Avoiding Medi-Cal recovery and understanding a step up in basis with regard to capital gains tax


Dear Len & Rosie,

My father is 83 and is not in good health. He has put his home into a revocable trust with my brother and I as beneficiaries and cotrustees. My name has been put on his bank accounts as a joint tenant. Will this form of ownership avoid probate, avoid possible Medi-Cal recovery and will the house still receive a step up in basis with regard to capital gains tax? Should his life insurance policy and personal property also be put in the revocable trust?


Dear Brad,

The good news is that everything your father has done so far will allow his home and other assets to avoid probate administration in the courts, and his home will also get a new cost basis upon his death, allowing you and your brother to sell the home after your father’s death and pay no capital gains tax, except on post-death appreciation, if any.

If your father had died prior to January 1, 2017, however, the trust would not have protected his home. While avoiding probate, the home and other trust assets would have been subject to a Medi-Cal Estate Recovery Claim from the California Department of Health Care Services (DHS).

Fortunately, as of January 1, 2017, only the probate estates of deceased Medi-Cal recipients are subject to such estate claims. If a recipient has a surviving spouse, a disabled or blind child, or dies without a probate estate as all of his or her assets pass outside of probate, then there is no claim at all.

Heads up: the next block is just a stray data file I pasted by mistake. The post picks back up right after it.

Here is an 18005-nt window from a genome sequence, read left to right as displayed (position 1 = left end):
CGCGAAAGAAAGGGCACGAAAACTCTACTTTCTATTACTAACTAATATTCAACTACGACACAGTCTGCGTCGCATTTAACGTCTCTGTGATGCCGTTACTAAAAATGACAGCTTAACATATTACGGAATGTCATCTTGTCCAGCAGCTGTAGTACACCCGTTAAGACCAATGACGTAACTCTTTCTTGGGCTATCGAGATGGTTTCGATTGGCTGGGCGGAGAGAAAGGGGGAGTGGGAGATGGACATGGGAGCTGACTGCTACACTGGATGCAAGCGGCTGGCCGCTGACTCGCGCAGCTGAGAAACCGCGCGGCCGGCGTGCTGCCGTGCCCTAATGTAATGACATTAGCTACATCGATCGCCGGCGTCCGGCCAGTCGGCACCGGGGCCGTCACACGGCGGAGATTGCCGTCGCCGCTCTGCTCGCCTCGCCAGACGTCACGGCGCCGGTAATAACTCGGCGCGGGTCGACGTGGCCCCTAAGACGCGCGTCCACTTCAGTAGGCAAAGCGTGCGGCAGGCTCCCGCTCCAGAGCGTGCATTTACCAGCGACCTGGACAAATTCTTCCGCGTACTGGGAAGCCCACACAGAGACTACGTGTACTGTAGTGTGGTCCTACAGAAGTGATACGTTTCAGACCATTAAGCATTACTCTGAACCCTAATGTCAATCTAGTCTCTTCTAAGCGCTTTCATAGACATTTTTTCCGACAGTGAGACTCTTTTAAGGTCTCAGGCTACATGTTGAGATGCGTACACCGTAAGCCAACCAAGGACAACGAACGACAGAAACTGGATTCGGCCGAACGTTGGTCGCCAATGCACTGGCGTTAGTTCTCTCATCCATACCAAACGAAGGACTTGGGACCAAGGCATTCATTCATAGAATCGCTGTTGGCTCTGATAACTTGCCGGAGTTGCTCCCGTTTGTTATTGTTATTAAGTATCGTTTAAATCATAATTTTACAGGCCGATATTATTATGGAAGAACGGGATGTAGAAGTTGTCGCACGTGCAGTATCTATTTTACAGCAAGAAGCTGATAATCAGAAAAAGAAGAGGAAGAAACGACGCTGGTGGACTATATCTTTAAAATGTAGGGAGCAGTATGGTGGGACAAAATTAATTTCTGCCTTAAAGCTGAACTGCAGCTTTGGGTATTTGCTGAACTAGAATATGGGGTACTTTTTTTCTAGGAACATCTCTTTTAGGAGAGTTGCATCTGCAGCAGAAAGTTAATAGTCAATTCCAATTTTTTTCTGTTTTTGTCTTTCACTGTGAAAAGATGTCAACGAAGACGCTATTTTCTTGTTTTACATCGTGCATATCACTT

In your father’s case, his plain vanilla revocable trust will protect his home from Medi-Cal claims provided that it isn’t sold while he is alive. If he sells the home, which is exempt under Medi-Cal rules, the proceeds of the sale of the home would disqualify him from continued Medi-Cal benefits, but would still be exempt from the Medi-Cal Estate Recovery Claim. Also, if the home is rented out from the revocable trust to generate income, that income will increase your father’s Medi-Cal Share of Cost.

You should not want this to happen. Therefore, if your family is contemplating selling the home during your father’s lifetime or renting it out to tenants, the home should be transferred to an irrevocable trust that would shelter the proceeds of the sale of the home, or any rental income from affecting your father’s Medi-Cal eligibility.

As for your father’s assets, if his checking account names a joint tenant or pay on death beneficiary, it will be exempt from the estate claim. If he owns an automobile, he should sign it over to a family member if he is no longer able to drive. Since the life insurance has beneficiaries, it will be exempt, and Medi-Cal doesn’t collect against personal possessions as they have no registered title so there’s no way of tracking them.

If your father has more than $2,000 in countable assets, he’s not eligible for Medi-Cal. If this is the case, an elder law attorney can help him qualify for benefits and verify that his assets will be exempt from the estate claim.

Len & Rosie